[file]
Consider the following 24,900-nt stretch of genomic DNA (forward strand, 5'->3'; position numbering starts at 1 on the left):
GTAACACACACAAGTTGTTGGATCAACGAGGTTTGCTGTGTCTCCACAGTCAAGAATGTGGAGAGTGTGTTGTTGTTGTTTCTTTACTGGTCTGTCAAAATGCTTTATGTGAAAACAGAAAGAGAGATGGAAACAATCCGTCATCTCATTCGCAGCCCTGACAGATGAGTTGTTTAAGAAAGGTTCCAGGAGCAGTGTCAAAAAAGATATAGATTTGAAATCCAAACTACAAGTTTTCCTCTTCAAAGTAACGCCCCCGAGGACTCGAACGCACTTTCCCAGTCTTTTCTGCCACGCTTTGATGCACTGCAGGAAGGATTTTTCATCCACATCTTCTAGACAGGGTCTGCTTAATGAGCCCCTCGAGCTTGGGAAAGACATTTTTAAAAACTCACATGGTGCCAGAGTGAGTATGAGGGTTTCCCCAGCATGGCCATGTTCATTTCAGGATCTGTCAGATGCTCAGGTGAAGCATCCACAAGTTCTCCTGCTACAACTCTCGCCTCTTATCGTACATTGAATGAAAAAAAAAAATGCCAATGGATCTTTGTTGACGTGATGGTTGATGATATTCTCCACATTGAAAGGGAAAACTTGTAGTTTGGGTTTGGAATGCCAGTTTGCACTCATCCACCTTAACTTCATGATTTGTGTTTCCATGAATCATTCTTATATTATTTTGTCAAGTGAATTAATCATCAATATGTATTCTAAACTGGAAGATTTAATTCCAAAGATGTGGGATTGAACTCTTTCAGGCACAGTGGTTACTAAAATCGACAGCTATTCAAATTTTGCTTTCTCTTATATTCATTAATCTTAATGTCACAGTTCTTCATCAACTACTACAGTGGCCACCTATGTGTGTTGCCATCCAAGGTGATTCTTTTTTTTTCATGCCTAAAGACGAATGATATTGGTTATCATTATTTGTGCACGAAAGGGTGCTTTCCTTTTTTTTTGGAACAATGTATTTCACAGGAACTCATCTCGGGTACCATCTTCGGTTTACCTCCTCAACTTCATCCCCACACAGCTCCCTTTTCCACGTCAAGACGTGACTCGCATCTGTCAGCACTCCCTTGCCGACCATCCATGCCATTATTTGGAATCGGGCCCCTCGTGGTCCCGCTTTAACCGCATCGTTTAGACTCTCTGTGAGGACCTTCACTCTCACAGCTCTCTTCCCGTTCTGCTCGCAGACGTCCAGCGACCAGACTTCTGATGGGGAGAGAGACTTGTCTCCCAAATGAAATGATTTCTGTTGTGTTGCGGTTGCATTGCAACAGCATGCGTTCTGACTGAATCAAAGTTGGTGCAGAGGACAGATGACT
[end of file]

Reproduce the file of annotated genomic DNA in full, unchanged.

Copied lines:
Consider the following 24,900-nt stretch of genomic DNA (forward strand, 5'->3'; position numbering starts at 1 on the left):
GTAACACACACAAGTTGTTGGATCAACGAGGTTTGCTGTGTCTCCACAGTCAAGAATGTGGAGAGTGTGTTGTTGTTGTTTCTTTACTGGTCTGTCAAAATGCTTTATGTGAAAACAGAAAGAGAGATGGAAACAATCCGTCATCTCATTCGCAGCCCTGACAGATGAGTTGTTTAAGAAAGGTTCCAGGAGCAGTGTCAAAAAAGATATAGATTTGAAATCCAAACTACAAGTTTTCCTCTTCAAAGTAACGCCCCCGAGGACTCGAACGCACTTTCCCAGTCTTTTCTGCCACGCTTTGATGCACTGCAGGAAGGATTTTTCATCCACATCTTCTAGACAGGGTCTGCTTAATGAGCCCCTCGAGCTTGGGAAAGACATTTTTAAAAACTCACATGGTGCCAGAGTGAGTATGAGGGTTTCCCCAGCATGGCCATGTTCATTTCAGGATCTGTCAGATGCTCAGGTGAAGCATCCACAAGTTCTCCTGCTACAACTCTCGCCTCTTATCGTACATTGAATGAAAAAAAAAAATGCCAATGGATCTTTGTTGACGTGATGGTTGATGATATTCTCCACATTGAAAGGGAAAACTTGTAGTTTGGGTTTGGAATGCCAGTTTGCACTCATCCACCTTAACTTCATGATTTGTGTTTCCATGAATCATTCTTATATTATTTTGTCAAGTGAATTAATCATCAATATGTATTCTAAACTGGAAGATTTAATTCCAAAGATGTGGGATTGAACTCTTTCAGGCACAGTGGTTACTAAAATCGACAGCTATTCAAATTTTGCTTTCTCTTATATTCATTAATCTTAATGTCACAGTTCTTCATCAACTACTACAGTGGCCACCTATGTGTGTTGCCATCCAAGGTGATTCTTTTTTTTTCATGCCTAAAGACGAATGATATTGGTTATCATTATTTGTGCACGAAAGGGTGCTTTCCTTTTTTTTTGGAACAATGTATTTCACAGGAACTCATCTCGGGTACCATCTTCGGTTTACCTCCTCAACTTCATCCCCACACAGCTCCCTTTTCCACGTCAAGACGTGACTCGCATCTGTCAGCACTCCCTTGCCGACCATCCATGCCATTATTTGGAATCGGGCCCCTCGTGGTCCCGCTTTAACCGCATCGTTTAGACTCTCTGTGAGGACCTTCACTCTCACAGCTCTCTTCCCGTTCTGCTCGCAGACGTCCAGCGACCAGACTTCTGATGGGGAGAGAGACTTGTCTCCCAAATGAAATGATTTCTGTTGTGTTGCGGTTGCATTGCAACAGCATGCGTTCTGACTGAATCAAAGTTGGTGCAGAGGACAGATGACT